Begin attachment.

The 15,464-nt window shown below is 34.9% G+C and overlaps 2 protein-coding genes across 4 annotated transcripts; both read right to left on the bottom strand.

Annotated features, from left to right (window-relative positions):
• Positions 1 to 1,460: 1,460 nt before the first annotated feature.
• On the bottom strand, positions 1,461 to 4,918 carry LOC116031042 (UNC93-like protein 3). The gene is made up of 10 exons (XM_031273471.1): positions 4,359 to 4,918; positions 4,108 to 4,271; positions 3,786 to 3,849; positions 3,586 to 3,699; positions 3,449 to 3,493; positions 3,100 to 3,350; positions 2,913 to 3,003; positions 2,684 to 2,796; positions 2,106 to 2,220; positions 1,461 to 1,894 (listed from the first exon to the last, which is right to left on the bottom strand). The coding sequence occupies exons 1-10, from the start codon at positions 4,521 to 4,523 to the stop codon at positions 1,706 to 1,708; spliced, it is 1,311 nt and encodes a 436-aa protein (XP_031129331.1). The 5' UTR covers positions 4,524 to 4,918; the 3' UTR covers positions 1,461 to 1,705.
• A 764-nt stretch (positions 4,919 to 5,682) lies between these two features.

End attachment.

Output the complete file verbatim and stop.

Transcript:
The 15,464-nt window shown below is 34.9% G+C and overlaps 2 protein-coding genes across 4 annotated transcripts; both read right to left on the bottom strand.

Annotated features, from left to right (window-relative positions):
• Positions 1 to 1,460: 1,460 nt before the first annotated feature.
• On the bottom strand, positions 1,461 to 4,918 carry LOC116031042 (UNC93-like protein 3). The gene is made up of 10 exons (XM_031273471.1): positions 4,359 to 4,918; positions 4,108 to 4,271; positions 3,786 to 3,849; positions 3,586 to 3,699; positions 3,449 to 3,493; positions 3,100 to 3,350; positions 2,913 to 3,003; positions 2,684 to 2,796; positions 2,106 to 2,220; positions 1,461 to 1,894 (listed from the first exon to the last, which is right to left on the bottom strand). The coding sequence occupies exons 1-10, from the start codon at positions 4,521 to 4,523 to the stop codon at positions 1,706 to 1,708; spliced, it is 1,311 nt and encodes a 436-aa protein (XP_031129331.1). The 5' UTR covers positions 4,524 to 4,918; the 3' UTR covers positions 1,461 to 1,705.
• A 764-nt stretch (positions 4,919 to 5,682) lies between these two features.